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Introduction were produced by the same writers; lang,

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IntroductionThis work will comparethe qualitative and quantitative approach on suicide research screening carriedout in America which identified suicide risk for psychiatric outpatients. Including will be a literature review to argue around suicide topics to show ifthere are other approaches in carrying out a suicide screening research otherthan using qualitative or quantitative (Finch, 1986). The qualitative andquantitative research papers were produced by the same writers; Lang, Uttaro, et al. Both papers had similar outcomes as ‘ low risk of suicide in the chosendemographic and geographic area’.

The subject for the key word was the public mental health system, risk screeningsuicide prevention by: (Lang, M. Uttaro, T et al, 2009).  Qualitativepaper: The qualitative papershows that a screening method was used to collect data, based on an incidentreporting system, to monitor patients and establish if there is an increase in attemptingsuicide to a complete suicide. The focus was based on dynamic risk factors suchas “ Change in mood and thoughts or recentstressors based of family history, suicidal childhood emotional, physical andsexual abuse” (Lang, M. Uttaro, Tet al, 2009). Part of this method was to send an invitation email to collectdata through a secure intranet system.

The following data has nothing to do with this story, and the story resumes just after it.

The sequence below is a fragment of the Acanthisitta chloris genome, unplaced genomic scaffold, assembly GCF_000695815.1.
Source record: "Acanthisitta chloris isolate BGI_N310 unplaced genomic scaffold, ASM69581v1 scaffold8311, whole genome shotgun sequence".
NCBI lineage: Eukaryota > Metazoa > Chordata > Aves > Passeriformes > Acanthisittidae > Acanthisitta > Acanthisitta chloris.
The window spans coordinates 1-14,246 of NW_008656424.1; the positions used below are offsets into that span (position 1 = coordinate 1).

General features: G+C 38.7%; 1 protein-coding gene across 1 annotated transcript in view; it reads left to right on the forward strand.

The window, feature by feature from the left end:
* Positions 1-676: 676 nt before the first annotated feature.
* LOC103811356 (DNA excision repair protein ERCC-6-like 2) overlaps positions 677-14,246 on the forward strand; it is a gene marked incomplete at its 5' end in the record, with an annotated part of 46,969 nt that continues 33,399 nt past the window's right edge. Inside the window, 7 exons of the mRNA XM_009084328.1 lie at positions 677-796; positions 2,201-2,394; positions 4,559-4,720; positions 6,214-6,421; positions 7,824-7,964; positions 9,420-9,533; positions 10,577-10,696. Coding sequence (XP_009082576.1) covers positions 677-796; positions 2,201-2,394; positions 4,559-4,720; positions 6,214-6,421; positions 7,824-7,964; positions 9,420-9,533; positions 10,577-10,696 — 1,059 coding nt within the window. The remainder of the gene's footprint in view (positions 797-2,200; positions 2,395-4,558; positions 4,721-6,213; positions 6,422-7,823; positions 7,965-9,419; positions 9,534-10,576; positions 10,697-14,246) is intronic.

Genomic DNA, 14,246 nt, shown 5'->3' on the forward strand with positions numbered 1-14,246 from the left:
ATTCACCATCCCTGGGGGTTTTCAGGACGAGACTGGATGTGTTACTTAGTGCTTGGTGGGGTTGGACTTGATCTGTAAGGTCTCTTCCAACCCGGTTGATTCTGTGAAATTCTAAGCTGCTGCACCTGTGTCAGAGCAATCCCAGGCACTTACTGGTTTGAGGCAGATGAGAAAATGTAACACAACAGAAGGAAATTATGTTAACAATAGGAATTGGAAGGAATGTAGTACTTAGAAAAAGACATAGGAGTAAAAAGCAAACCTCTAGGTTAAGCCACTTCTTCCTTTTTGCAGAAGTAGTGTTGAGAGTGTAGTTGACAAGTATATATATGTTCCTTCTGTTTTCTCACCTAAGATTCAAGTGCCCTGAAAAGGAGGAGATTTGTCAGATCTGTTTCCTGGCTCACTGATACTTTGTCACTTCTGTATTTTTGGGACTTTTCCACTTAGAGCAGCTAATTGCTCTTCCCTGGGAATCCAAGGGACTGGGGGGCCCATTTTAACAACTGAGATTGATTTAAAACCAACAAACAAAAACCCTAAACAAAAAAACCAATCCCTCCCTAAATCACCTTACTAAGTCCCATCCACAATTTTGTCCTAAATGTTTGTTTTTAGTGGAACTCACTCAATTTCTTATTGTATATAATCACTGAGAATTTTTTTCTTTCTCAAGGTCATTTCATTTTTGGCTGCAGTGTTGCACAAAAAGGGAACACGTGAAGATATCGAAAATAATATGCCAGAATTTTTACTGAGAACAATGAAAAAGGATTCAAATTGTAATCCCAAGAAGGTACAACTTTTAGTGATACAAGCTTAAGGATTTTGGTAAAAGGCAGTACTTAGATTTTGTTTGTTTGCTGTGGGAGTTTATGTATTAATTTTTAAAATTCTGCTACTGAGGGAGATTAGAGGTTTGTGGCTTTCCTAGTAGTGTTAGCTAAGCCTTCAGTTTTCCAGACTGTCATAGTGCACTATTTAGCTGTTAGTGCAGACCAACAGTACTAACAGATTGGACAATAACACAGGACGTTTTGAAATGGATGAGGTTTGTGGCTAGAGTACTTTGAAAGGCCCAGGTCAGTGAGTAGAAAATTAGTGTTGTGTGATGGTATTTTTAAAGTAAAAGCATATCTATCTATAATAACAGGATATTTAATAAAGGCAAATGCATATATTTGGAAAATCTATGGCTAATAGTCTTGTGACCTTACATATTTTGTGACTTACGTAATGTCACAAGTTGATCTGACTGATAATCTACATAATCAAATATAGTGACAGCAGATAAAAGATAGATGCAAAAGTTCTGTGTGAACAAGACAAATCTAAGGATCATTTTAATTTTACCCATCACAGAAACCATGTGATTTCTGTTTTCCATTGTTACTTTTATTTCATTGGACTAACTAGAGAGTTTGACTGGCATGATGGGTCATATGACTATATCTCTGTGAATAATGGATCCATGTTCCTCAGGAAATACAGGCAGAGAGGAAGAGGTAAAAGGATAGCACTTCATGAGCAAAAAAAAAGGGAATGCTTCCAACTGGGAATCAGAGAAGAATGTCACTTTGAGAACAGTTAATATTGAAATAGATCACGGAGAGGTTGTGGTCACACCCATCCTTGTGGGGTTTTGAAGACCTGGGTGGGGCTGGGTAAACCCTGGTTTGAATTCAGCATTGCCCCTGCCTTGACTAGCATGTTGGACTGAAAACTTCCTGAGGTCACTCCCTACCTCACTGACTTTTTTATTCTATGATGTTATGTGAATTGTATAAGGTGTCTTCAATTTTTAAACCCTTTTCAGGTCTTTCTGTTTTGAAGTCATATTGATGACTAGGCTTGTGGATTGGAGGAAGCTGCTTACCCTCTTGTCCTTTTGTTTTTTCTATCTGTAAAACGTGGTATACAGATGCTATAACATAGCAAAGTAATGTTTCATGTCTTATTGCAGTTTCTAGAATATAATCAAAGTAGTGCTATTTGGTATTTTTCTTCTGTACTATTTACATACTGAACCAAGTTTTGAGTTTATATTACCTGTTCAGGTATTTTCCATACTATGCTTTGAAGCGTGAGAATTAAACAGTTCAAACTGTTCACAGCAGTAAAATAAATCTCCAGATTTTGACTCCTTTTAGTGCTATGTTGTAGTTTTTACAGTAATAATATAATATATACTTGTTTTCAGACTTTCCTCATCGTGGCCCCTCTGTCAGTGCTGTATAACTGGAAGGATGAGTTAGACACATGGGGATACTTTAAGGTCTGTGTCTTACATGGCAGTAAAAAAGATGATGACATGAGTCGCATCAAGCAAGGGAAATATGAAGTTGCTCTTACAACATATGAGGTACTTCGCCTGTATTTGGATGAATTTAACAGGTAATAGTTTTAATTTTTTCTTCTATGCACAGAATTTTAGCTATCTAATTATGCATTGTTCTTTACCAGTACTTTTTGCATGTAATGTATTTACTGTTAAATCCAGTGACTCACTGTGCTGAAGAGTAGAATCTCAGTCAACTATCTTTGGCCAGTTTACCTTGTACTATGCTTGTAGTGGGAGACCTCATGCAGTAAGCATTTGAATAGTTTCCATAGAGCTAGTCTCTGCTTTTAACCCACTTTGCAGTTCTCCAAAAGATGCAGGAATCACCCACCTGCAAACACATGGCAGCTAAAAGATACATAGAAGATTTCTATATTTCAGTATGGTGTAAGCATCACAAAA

Some ethical issues were identified; theassessment of the site to whether it was going to cause issue, location was nota problem as this was the aim of the researcher to target this particular area, the risk development of screening and duration of the pilot period was alsoconsidered. This was considered as low risk as information was collectedanonymously, the effectiveness of staff showing that patients were low risk insuicidal behaviours in chosen geographical areas (Lang, M. Uttaro, T et al, 2009). The ethical barrier was overcomethrough the assessment and also consent was granted by mental healthauthorities prior to starting the screening that made it easy for the materialto be published.

(Lang, M. Uttaro, T et al, 2009).   Quantitativepaper: Quantitative papershows that 153 clinicians were provided with a list of randomly selectedpatients for a 6 month pilot period. 719 clients were randomly selected forscreening but only 471 were actually screened. Thepercentage breakdown of the ethnicities of the participants is as follows: 56% female 44% male  78% White17% Black 5% Asian 18% Other Each clinician screened5 of their clients monthly, for a 6 month period (Lang, Uttaro, et al, 2009).   There are advantages and disadvantages of using qualitative andquantitative.

It has been recognised that research is formed to study humanbehaviours and understand the world. Regardless of what approach is used itwill always strive to use the appropriate research method to utilise theirstrengths and minimise weaknesses. (Bryman, 1988). In the United Kingdom manyprofessionals believe that the official statistics on suicide are not alwaysaccurate, this is not limited to just the United Kingdom, but also in other countries(Samaritan, 2017).